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Psych PGY-1 here, so far not terribly enjoying residency. There are many factors, and I did apply multiple specialties in the Match and ended up ranking Psych #1. However I ended up farther down the list than I hoped. My program is mid-tier academic and is known for being a 'chill' residency in terms of hours, etc. The place I ranked #1, I absolutely loved. Everything I wanted in a psych program - robust medical training intern year, neuromodulation, good combo of patient populations (not just inner city, not just worried-well), and great institution near family that would open many doors professionally. I sent them love letters to get the interview, and afterwards. It all came down to my step 2 CK score, and I did horribly and underperformed by 20+ points. I had an awful test day experience at my prometric test center; I asked for them to switch me stations but they didn't have any other options and I filed a complaint with NBME - which of course did nothing. I think I'm a good candidate otherwise with decent academics, published psych research and other research, awards, leadership. Recently just published again as a trainee.

Does anyone know how common it is to switch to a different residency program within psychiatry, and how I would go about doing that? Sending updates to the PD of my dream institution and asking to switch? Any other tips from people? Thanks
 

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It is possible in some programs if a spot opens up. You can send out an inquiry to that PD to let them know about your interest, don't count on it happening but you may get lucky and find a spot becomes available on the right timeline. You then have to decide if you want to go all in telling your PD, doing the formal application etc.
 
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they don’t want you there lol they’re not going to let you switch unless you have a very good reason (your mom is dying) you’re not gonna be able to switch because you want to go to a different place for enjoyment

uhh.. I wouldn't call it enjoyment, I would call it strength of training. do you have any experience personally, or are you just guessing.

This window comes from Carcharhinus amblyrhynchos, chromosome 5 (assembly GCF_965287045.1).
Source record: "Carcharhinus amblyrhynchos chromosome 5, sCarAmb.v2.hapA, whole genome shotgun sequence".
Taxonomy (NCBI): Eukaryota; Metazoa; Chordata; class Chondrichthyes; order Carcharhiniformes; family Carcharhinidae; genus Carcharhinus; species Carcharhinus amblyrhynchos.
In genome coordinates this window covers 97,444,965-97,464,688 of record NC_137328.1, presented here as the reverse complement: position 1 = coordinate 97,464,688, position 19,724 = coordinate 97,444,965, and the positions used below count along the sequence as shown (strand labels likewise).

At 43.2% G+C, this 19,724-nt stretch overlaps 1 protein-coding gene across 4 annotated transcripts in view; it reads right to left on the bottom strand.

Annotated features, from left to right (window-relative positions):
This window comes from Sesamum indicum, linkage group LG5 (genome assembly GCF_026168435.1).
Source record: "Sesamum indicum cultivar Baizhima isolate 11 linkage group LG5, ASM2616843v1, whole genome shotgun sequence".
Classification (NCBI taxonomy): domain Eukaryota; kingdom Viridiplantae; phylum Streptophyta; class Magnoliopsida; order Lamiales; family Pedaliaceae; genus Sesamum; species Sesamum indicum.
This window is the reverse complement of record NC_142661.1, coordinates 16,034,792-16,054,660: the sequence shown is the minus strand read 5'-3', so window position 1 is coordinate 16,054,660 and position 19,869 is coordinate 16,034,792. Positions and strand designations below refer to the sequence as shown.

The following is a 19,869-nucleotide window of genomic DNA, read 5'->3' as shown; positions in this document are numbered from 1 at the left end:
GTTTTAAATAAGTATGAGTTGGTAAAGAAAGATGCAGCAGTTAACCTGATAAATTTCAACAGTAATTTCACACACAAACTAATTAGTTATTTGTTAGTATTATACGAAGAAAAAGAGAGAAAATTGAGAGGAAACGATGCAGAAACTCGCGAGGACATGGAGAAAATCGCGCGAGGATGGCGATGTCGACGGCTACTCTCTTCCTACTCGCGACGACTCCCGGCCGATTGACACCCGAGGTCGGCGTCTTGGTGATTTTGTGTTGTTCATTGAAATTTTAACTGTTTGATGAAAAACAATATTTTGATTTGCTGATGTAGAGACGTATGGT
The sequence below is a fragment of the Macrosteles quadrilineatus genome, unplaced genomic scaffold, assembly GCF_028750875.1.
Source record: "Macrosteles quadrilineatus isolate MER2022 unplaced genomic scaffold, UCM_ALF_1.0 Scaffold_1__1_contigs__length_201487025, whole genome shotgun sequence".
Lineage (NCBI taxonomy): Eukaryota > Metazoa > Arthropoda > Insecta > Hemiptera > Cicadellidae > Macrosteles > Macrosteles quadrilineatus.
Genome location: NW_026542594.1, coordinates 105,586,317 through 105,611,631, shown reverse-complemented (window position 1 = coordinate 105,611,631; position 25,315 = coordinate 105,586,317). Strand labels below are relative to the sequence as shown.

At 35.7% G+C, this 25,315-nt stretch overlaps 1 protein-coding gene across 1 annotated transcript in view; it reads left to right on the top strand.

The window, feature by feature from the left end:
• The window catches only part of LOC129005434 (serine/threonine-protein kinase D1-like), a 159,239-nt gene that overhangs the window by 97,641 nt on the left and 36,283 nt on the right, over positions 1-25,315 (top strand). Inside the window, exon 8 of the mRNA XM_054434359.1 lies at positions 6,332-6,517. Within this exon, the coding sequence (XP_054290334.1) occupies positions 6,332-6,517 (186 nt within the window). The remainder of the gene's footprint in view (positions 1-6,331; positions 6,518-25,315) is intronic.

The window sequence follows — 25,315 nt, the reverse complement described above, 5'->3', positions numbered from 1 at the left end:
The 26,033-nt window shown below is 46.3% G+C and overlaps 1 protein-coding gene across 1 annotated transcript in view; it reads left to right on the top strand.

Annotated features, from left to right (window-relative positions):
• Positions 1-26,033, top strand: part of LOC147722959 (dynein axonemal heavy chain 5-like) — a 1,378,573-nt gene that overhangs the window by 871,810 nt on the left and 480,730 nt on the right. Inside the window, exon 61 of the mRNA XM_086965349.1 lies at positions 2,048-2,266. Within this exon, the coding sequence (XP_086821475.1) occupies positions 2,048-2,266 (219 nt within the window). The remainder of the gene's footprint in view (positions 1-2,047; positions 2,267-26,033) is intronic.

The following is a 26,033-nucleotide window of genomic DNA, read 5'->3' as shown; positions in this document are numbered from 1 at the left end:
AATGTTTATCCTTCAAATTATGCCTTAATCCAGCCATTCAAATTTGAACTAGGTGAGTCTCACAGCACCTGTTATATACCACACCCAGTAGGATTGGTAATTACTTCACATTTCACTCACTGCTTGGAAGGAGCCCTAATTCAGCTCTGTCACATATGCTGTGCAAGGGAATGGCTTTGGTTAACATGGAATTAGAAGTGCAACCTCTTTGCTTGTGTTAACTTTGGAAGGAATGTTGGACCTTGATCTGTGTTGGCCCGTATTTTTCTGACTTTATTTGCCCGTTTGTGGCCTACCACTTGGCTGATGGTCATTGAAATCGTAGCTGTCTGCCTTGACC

if they didn't rank me at all, I could agree that they don't want me there. based on my previous interactions with this specific PD, I am pretty confident they ranked me.
 
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It is possible in some programs if a spot opens up. You can send out an inquiry to that PD to let them know about your interest, don't count on it happening but you may get lucky and find a spot becomes available on the right timeline. You then have to decide if you want to go all in telling your PD, doing the formal application etc.

Makes sense. So it sounds like there's no formal listing site of openings like there is for OB/GYN and CREOG clearing house then? Just "cold calling" PDs?
 

Dr Tapatio

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uhh.. I wouldn't call it enjoyment, I would call it strength of training. do you have any experience personally, or are you just guessing.

if they didn't rank me at all, I could agree that they don't want me there. based on my previous interactions with this specific PD, I am pretty confident they ranked me.
They didn't rank you high enough because they didn't want you enough. Your persistence in a fantasy will only serve to hurt you and your career. I can't imagine you going to either PD and telling them you want to switch because you believe you are getting subpar training. Even the person on the program you want will be hesitant of you bad mouthing them if they don't meet your "grass is greener" expectation. Your program will likely want to tell you to f-yourself, and if the PD is vindictive enough, they'll just recruit another person to their PGY-2 and leave you SOL. Unless you find a way to swap or have a compelling reason (sick family member), I don't see this happening
 
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They didn't rank you high enough because they didn't want you enough. Your persistence in a fantasy will only serve to hurt you and your career. I can't imagine you going to either PD and telling them you want to switch because you believe you are getting subpar training. Even the person on the program you want will be hesitant of you bad mouthing them if they don't meet your "grass is greener" expectation. Your program will likely want to tell you to f-yourself, and if the PD is vindictive enough, they'll just recruit another person to their PGY-2 and leave you SOL. Unless you find a way to swap or have a compelling reason (sick family member), I don't see this happening